Personal endeavor

Bedford’s Kruer tackles stone
restoration project on her own

Monument will be unveiled
on April 6, National Tartan Day

By Erin Lehman
Contributing Writer

(April 2008) – It all started with a stone. A year ago, Autumn Kruer of Bedford, Ky., noticed a broken monument in Madison’s Springdale Cemetery. The monument, comprised of a base and a spire, was snapped in half. The base was dirty and leaning, and the 5-foot tall spire was lying on the ground. As Kruer inspected the markings on the stone, she realized it was a Scottish monument.
“I saw a thistle and I knew what it was,” said Kruer, 47. “I said to myself, ‘That’s a Scot, and that’s pathetic.’ ”

Mark Davis and Autumn Kruer

Photos by Erin Lehman

Professional stone restorer Mark
Davis and Autumn Kruer (above) tour
the site at Springdale Cemetery in
Madison, Ind. The stone (below)
appears to be a memorial for
people buried but not marked.

Stone Monument

The stone monument was engraved with a thistle, the words “Scotch Thistle Society” in a semicircle around the year 1857, and the phrase, “In Memory of Our Deceased Countrymen.” Kruer, who has a Scottish ancestry herself, felt compelled to do something about the broken Scotch Thistle Society stones. She researched the society, enlisted the help of professional stone restorers, and invested her own money in the cause.
A year after Kruer discovered the monument in pieces, she is unveiling the restored Scotch Thistle Society stone to the public on April 6, which is National Tartan Day.
Kruer researched the Scotch Thistle Society but didn’t find much. Her best guess is that the society was a benevolent group that aided Scottish immigrants.
“That stone appears to be a memorial stone for people buried but not marked,” she said.
Kruer was moved to restore this particular monument because it “struck” her, she said.
“Those Scots came to America with the American dream, and now they’re buried in unmarked graves,” she said. “Something needs to be done to this. Their story needs to be told.”
To help the stones tell their story, Kruer contacted professional stone restorers Mark Davis and Helen Wildermuth. Davis and Wildermuth, who have been restoring stones for seven years, and a crew of four finished the restoration in one day.
“We started from the ground up,” said Davis, 50. The crew lifted the stone base with a tripod and dug and leveled the ground for the base. They cleaned both pieces of the monument with water and plastic bristle brushes – their “secret ingredient,” Davis joked. Then the crew used homemade mortar to stack the spire onto its original base.
Unlike the granite stones that are used for modern monuments, the Scotch Thistle stone is limestone, locally quarried and composed of seashell and other fossils. Because of its softer composition, the stone restorers use a blend of cement, sand and lime as mortar. If they used only cement, which is too hard a mortar for the soft limestone, the monument could crack again.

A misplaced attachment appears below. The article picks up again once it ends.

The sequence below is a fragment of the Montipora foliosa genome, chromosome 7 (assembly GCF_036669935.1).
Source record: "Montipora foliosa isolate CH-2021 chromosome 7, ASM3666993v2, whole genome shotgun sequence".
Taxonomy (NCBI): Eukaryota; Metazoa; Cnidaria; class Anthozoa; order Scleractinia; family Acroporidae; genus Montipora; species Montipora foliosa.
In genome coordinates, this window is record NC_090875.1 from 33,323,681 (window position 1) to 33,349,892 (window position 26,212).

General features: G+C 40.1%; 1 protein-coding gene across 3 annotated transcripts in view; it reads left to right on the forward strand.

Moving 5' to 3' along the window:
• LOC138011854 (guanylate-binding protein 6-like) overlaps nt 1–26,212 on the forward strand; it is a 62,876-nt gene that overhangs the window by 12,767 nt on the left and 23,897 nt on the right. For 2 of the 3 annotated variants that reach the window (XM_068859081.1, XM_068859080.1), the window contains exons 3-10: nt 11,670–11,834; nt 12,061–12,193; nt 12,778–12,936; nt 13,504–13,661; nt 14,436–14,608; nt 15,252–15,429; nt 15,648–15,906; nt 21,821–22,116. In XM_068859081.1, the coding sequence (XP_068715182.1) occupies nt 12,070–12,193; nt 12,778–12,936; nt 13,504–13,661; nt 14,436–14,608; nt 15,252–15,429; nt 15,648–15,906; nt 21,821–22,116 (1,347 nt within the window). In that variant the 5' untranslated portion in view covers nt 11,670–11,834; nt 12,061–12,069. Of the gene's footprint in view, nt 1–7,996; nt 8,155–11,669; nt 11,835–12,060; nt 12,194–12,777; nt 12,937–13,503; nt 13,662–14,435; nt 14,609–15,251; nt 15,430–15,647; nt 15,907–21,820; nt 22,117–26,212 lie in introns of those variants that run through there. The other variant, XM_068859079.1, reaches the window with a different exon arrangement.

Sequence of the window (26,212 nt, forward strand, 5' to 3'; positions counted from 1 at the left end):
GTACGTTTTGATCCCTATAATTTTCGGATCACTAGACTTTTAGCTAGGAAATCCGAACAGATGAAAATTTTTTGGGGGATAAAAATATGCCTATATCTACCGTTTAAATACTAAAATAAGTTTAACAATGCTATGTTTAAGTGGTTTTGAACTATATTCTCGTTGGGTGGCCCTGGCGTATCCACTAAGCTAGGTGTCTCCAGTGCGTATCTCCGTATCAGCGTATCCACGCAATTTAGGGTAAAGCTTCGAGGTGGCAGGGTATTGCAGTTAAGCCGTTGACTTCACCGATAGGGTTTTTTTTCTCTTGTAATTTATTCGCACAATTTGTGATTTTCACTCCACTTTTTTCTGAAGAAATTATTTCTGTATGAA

Davis and Wildermuth did the work at “a very big discount” because Kruer paid for the entire project, said Wildermuth, 49.
Kruer, a medical transcriptionist by day and historical tour guide by night, promised to do something for each of the Madison cemeteries when she started her tour business in downtown Madison in May 2007. After gaining permission from the city and cemetery administrators and coordinating her efforts with Davis and Wildermuth, Kruer is fulfilling that promise within her first year of tour-giving.
“It’s not every day that a citizen takes it upon herself to do something like this,” Davis said.
This first project cost her $225, and Kruer is resolved to further her work “one stone at a time.”
Kruer is determined, because she is intrigued by history.
“It just interests me where people come from. America is made of different people, and it’s important to tell their stories,” she said. “People put up stones for a reason – to be read. It’s our responsibility to keep them up.”
Davis, who became involved in stone restoration when he saw Civil War soldier markers broken and falling over, agrees with Kruer.
“All stones that don’t get fixed are going to be gone forever,” he said. “Sometimes the only indication that people lived is that tombstone.”
The unveiling of the Scotch Thistle Society stone will take place in the Springdale Cemetery followed by an informal reception at the Thomas Family Winery, 218 E. Second St. Kruer has arranged bagpipes and a Kirkin’ O’ the Tartan ceremony, which celebrates the plaid Scottish cloth, for the event. The celebration is open to the public, and Kruer invites all people to attend.
“Even if you’re not Scottish, you should come because we’re clannish people and we let everybody in,” Kruer said.

• For more information on Autumn Kruer’s stones or tours, visit her website at www.astepbackintime.net. For more information about Helen Wildermuth’s stone restoration business, visit www.stonehugger.com.

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